GENERATING MULTIPLATFORM CONTENT
In a context where brands go digital, what role could a paper magazine possibly play? Well, beyond supporting the brand image at the point of sale or on the premises, i.e. hotel lobby, hotel room, aircraft seat, airline lounge, etc. a brand publication acts essentially as content generator that can be re-used across the various online platforms managed by the brand: corporate blog, newsletter, social media accounts, etc. The magazine Immense, printed in 250,000 copies for the Saguenay-Lac-Saint-Jean tourism office, serves many purposes: communication tool with target clientele, distribution at information centers when people are onsite, press relations tool with the media and a sales tool for sales representatives meeting tour operators or meeting planners. There is also an iPad version, integrating videos and interactive modules to add to the digital experience of the magazine, rather than simply reproducing a pdf version.
“The evolution of custom publishing includes tapping into the digital landscape, adding value with behind-the-scenes photo sessions, videos and interactive components”, says Anne-Marie. “Contents published in magazines have a limited shelf life, but we can breathe second life into them through the corporate blog, newsletters or social networks contributing to extending the brand’s essence online.”
WHAT ABOUT THE ROI?
Publishing one’s own paper magazine certainly means spending a fair amount of marketing dollars, yet there are different ways to go about it. For some, it is considered a marketing-communication tool, just like producing a brochure or buying advertising on various channels. For others, it’s an investment on brand awareness, betting on a more elaborate tool to communicate not only about the brand but also its values, partners, employees, and so on. As for costs, it all depends on the paper format, paper quality, binding techniques, how many printed pages, etc.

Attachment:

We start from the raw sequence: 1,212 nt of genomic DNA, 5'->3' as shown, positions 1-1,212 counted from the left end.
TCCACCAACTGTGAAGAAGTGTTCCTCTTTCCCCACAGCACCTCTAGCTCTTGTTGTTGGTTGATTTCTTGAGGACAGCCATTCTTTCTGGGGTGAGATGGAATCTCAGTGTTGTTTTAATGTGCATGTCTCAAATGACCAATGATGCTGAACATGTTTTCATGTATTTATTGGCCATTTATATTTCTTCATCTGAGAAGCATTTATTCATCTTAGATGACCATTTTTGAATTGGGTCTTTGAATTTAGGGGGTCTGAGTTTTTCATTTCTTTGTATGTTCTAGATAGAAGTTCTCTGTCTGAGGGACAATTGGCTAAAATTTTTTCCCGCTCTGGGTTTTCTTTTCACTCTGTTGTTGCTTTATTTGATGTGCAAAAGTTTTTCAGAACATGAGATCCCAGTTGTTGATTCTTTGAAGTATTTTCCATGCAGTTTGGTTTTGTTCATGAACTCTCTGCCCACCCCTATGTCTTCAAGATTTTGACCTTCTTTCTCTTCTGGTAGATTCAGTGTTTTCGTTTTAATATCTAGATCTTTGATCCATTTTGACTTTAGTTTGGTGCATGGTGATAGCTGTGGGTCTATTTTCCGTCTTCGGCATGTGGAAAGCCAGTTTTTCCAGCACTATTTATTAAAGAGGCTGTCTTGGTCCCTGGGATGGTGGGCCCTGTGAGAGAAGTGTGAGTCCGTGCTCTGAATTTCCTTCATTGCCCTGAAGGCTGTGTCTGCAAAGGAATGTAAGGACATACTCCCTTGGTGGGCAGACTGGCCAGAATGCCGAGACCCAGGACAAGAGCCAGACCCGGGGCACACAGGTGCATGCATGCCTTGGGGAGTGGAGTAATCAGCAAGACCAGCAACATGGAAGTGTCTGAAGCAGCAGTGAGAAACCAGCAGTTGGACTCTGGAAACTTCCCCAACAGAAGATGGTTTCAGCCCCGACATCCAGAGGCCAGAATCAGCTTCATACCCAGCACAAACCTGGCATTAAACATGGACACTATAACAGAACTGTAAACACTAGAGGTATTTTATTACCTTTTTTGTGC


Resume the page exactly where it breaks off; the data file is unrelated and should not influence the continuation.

For Anne-Marie, there are basically two models that apply: “On one hand, some folks rely heavily on selling advertising within the magazine in order to make it self-sufficient, sometimes even a profit center. This approach works if we’re dealing with a strong brand to begin with, where advertisers wish to be ‘associated’ with that brand’s values. On the other hand, some will prefer to take the ‘turn-key’ approach, where the brand spends for this communication tool entirely, seeing it a another part of toolkit, like a brochure or buying advertising in traditional media.”
I would add there is third way, or what I call the hybrid model. When we launched SENS magazine for Le Massif de Charlevoix, we looked at it as a marketing expenditure, yet we wanted advertising to play an important role in the financial equation. In fact, the goal was to reach break-even for the magazine alone by its third publication. We achieved that goal as planned, despite making choices that were more costly, i.e. choosing 100% recycled paper, in order to stay true to the brand’s values of sustainable development.
So yes, a brand can count on many online platforms nowadays to tell its story. But every now and then, it’s a healthy reminder that not everything is digital in this world, and that print can still play a part in the marketing mix, specially in the tourism and hospitality world where brands may be promoted online, but usually have to be experienced in real life!